Sam dropped his grocery bags on the coffee table, then checked his landline’s answering machine on the sideboard by reflex. He didn’t get many calls, but he always checked the machine when he got home from work. Seven messages? He dumped his coat next to the phone and stared at it. He’d never had that many in one day before. Hell, not even in a week! That many messages meant someone was sick, or dead. Or... He took a deep breath. He couldn’t know what had actually happened until he listened. But did he want to know what had happened? He stared at the blinking light again, held his breath, then pushed the play button.
“Hey, Sam, it’s the weirdest thing. The cats are going all strange. Especially Alaric. He’s staring at the floor like he can see through it, which he probably can. The martians must be busy today, you know? The girls aren’t so fixated, but they’re prowling. Wish you could see them. It’s totally freaky.”
‘Time: Twelve-fifty-three, Friday.’
Sam sighed, his heart rate going down. It was just Pete. He had the strangest quartet of cats. And that Alaric wasn’t just a black house cat, he’d rip you apart if he thought you didn’t measure up to his standards of tough. Pete had a picture of a snarling black panther on the wall. Alaric’s soul picture, he always said with a smile. Those who’d met the cat knew it was no joke. Nobody messed with Alaric. Not twice, anyway.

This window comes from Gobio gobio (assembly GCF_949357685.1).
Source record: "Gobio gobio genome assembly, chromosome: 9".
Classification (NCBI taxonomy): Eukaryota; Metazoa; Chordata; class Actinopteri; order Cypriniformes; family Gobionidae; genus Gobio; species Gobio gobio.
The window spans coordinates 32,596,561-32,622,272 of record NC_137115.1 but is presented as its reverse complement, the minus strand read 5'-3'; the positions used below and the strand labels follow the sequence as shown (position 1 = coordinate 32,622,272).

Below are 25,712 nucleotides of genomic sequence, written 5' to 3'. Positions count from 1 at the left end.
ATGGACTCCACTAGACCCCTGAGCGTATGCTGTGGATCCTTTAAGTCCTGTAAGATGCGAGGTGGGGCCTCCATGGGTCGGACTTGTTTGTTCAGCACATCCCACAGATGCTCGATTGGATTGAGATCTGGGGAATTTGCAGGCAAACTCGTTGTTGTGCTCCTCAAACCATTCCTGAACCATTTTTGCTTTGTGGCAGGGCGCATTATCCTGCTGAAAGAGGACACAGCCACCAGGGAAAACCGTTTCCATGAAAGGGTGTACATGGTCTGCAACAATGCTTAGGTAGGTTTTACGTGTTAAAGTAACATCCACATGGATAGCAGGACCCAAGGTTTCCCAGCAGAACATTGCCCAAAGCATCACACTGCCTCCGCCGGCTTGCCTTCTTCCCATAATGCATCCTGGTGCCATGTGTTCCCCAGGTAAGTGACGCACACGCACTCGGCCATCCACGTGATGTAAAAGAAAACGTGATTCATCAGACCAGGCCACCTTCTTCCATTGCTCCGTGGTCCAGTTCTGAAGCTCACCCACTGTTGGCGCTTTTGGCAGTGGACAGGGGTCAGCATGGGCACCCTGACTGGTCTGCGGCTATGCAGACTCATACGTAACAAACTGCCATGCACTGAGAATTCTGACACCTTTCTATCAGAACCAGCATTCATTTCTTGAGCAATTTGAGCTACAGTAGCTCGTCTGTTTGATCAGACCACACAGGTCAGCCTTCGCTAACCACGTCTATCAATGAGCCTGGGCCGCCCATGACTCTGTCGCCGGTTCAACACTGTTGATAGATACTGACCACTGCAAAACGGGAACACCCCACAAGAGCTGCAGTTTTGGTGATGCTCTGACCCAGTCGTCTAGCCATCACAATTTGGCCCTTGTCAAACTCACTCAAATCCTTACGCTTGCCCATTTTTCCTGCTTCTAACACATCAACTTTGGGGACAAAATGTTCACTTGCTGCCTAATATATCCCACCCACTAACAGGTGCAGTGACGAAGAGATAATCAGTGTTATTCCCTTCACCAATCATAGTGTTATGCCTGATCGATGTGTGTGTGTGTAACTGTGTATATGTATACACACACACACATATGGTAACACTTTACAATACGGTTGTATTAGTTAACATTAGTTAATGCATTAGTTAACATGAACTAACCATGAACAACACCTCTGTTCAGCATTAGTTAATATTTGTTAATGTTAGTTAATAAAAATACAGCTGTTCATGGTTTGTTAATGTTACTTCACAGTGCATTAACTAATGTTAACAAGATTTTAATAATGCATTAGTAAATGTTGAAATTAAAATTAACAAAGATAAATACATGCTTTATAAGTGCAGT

He pulled one of the kitchen chairs over to the sideboard and moved his coat onto it. All the messages were probably from Pete. He just hoped that there would be something concrete instead of Pete just going on about his dratted cats. It often happened, but he’d never sent seven messages worth of how clever and whatever they were.
‘Message Two.’ He took a deep breath in anticipation.